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Top Snippets - Jewish Boats - Noach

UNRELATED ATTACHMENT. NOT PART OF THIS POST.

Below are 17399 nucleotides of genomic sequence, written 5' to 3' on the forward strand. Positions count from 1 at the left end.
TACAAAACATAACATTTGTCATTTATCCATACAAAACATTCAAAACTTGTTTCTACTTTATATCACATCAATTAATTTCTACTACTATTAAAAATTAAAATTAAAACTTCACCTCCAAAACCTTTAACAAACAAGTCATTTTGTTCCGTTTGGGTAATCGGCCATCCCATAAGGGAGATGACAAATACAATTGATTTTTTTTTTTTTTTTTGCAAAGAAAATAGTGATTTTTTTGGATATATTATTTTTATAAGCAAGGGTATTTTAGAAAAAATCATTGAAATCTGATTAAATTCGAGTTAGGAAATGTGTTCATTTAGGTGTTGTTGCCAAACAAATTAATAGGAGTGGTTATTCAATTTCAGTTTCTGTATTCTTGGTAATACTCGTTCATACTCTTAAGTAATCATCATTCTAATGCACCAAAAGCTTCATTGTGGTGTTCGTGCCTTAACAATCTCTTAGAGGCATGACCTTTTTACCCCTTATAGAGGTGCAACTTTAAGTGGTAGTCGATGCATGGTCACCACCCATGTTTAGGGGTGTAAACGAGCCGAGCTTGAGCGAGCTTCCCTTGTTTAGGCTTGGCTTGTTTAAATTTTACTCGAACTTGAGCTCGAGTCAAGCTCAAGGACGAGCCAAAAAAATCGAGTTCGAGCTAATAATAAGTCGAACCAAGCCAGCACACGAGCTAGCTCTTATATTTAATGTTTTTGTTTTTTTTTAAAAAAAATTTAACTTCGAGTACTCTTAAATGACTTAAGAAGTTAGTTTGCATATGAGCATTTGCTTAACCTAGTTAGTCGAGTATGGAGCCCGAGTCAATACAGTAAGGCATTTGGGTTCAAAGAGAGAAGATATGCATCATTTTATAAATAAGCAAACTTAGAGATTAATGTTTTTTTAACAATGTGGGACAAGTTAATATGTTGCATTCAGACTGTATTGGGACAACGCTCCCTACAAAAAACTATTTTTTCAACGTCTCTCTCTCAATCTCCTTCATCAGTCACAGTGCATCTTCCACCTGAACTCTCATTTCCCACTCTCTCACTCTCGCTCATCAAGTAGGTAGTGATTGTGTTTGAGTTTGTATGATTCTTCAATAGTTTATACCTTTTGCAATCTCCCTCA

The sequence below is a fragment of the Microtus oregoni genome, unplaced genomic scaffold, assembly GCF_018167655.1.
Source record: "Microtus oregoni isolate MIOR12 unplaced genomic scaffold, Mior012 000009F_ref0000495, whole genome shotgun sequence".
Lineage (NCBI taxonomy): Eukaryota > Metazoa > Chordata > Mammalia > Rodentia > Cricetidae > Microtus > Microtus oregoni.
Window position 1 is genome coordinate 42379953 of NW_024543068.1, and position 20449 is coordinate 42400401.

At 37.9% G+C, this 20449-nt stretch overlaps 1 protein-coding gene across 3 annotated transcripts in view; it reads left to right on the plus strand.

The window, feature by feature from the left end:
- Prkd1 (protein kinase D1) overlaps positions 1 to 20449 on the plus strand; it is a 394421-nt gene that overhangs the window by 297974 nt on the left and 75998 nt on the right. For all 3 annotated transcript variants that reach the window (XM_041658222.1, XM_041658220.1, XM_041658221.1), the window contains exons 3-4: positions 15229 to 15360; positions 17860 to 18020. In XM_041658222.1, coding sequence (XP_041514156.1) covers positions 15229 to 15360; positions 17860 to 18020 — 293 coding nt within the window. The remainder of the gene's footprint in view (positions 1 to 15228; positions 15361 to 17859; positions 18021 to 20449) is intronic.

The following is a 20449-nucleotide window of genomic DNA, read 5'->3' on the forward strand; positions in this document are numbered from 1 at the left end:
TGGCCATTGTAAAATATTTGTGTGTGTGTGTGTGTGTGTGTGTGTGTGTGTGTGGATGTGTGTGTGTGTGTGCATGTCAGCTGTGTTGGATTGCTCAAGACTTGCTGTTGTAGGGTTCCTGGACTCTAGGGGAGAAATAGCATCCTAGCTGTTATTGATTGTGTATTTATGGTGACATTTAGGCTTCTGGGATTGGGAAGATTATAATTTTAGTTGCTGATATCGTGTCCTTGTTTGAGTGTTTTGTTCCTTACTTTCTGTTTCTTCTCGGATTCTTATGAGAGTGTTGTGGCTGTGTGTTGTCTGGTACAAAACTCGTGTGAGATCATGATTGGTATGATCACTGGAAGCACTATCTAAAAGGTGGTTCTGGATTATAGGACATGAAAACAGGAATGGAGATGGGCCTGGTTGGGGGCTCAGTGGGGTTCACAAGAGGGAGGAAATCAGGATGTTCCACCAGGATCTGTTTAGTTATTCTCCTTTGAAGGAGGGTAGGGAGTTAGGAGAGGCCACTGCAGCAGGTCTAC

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Jewish Boats - Noah A dialog with dramatist, playwright and philosopher Michael Posnick on the motif of a ship, a place and a time of refuge in the Hebrew Bible, in the poetry and songs of Yehuda Halevi and in the Yiddish poetry of Asher Penn. Notes: The ark-teva as the first temple Rav sacks: In one other place in the Torah there is the same emphasis on precise dimensions, namely, Noah’s ark: “So make yourself an ark of cypress wood. Make rooms in it and coat it with pitch inside and out. This is how you are to build it: The ark is to be three hundred cubits long, fifty cubits wide and thirty cubits high. Make a roof for it, leaving below the roof an opening one cubit high all around” (Gen. 6: 14-16). The reason is similar to that in the case of the tabernacle. Noah’s ark symbolised the world in its Divinely-constructed order, the order humans had ruined by their violence and corruption. God was about to destroy that world, leaving only Noah, the ark and what it contained as symbols of the vestige of order that remained, on the basis of which God would fashion a new order. See: http://chiefrabbi.org/wp-content/uploads/2012/02/Terumah-5772.pdf  and  https://madlik.com/2015/10/17/of-noahs-ark-cathedrals-in-time-and-jewish-ships-parshat-noach/ Menucha temple sanctuary ט  כִּי לֹא-בָאתֶם, עַד-עָתָּה--אֶל-הַמְּנוּחָה, וְאֶל-הַנַּחֲלָה, אֲשֶׁר-יְהוָה אֱלֹהֶיךָ, נֹתֵן לָךְ. 9 for ye are not as yet come to the rest and to the inheritance, which the LORD your God giveth thee. י  וַעֲבַרְתֶּם, אֶת-הַיַּרְדֵּן, וִישַׁבְתֶּם בָּאָרֶץ, אֲשֶׁר-יְהוָה אֱלֹהֵיכֶם מַנְחִיל אֶתְכֶם; וְהֵנִיחַ לָכֶם מִכָּל-אֹיְבֵיכֶם מִסָּבִיב, וִישַׁבְתֶּם-בֶּטַח. 10 But when ye go over the Jordan, and dwell in the land which the LORD your God causeth you to inherit, and He giveth you rest from all your enemies round about, so that ye dwell in safety; יא  וְהָיָה הַמָּקוֹם, אֲשֶׁר-יִבְחַר יְהוָה אֱלֹהֵיכֶם בּוֹ לְשַׁכֵּן שְׁמוֹ שָׁם--שָׁמָּה תָבִיאוּ, אֵת כָּל-אֲשֶׁר אָנֹכִי מְצַוֶּה אֶתְכֶם:  עוֹלֹתֵיכֶם וְזִבְחֵיכֶם, מַעְשְׂרֹתֵיכֶם וּתְרֻמַת יֶדְכֶם, וְכֹל מִבְחַר נִדְרֵיכֶם, אֲשֶׁר תִּדְּרוּ לַיהוָה. 11 then it shall come to pass that the place which the LORD your God shall choose to cause His name to dwell there, thither shall ye bring all that I command you: your burnt-offerings, and your sacrifices, your tithes, and the offering of your hand, and all your choice vows which ye vow unto the LORD. See: http://otzma1.blogspot.com/2011/10/blog-post_25.html   Ark and tabernacle …. Regarding similarities in the Genesis 1 account of Creation, the Exodus 25ff. account of the building of the Tabernacle, and the account of the building of the ark, Sailhamer writes (J. H. Sailhamer, Genesis, p. 82, see also table on p. 84): Each account has a discernible pattern: God speaks (wayyo’mer/wayedabber), an action is commanded (imperative/jussive), and the command is carried out (wayya’as) according to God’s will (wayehi ken/kaaser siwwah ‘elohim). The key to these similarities lies in the observation that each narrative concludes with a divine blessing (wayebarek, Genesis 1:28, 9:1; Exodus 39:43) and, in the case of the Tabernacle and Noah’s Ark, a divinely ordained covenant (Genesis 6:8; Exodus 34:27; in this regard it is of some importance that later biblical tradition also associated the events of Genesis 1-3 with the making of a divine covenant; cf. Hosea 6:7). Noah, like Moses, followed closely the commands of God and in so doing found salvation and blessing in his covenant. See:  The Ark and the Tent: Temple Symbolism in the Story of Noah [especially notes 134-]     Fortunately, there are those like me, who have Shabbat on the mind and who read the story of Noah’s Ark (Genesis 8) and found Shabbat: ח  וַיְשַׁלַּח אֶת-הַיּוֹנָה, מֵאִתּוֹ–לִרְאוֹת הֲקַלּוּ הַמַּיִם, מֵעַל פְּנֵי הָאֲדָמָה. 8 And he sent forth a dove from him, to see if the waters were abated from off the face of the ground. ט  וְלֹא-מָצְאָה הַיּוֹנָה מָנוֹחַלְכַף-רַגְלָהּ, וַתָּשָׁב אֵלָיו אֶל-הַתֵּבָה–כִּי-מַיִם, עַל-פְּנֵי כָל-הָאָרֶץ; וַיִּשְׁלַח יָדוֹ וַיִּקָּחֶהָ, וַיָּבֵא אֹתָהּ אֵלָיו אֶל-הַתֵּבָה. 9 But the dove found no rest for the sole of her foot, and she returned unto him to the ark, for the waters were on the face of the whole earth; and he put forth his hand, and took her, and brought her in unto him into the ark. י  וַיָּחֶל עוֹד, שִׁבְעַת יָמִים אֲחֵרִים; וַיֹּסֶף שַׁלַּ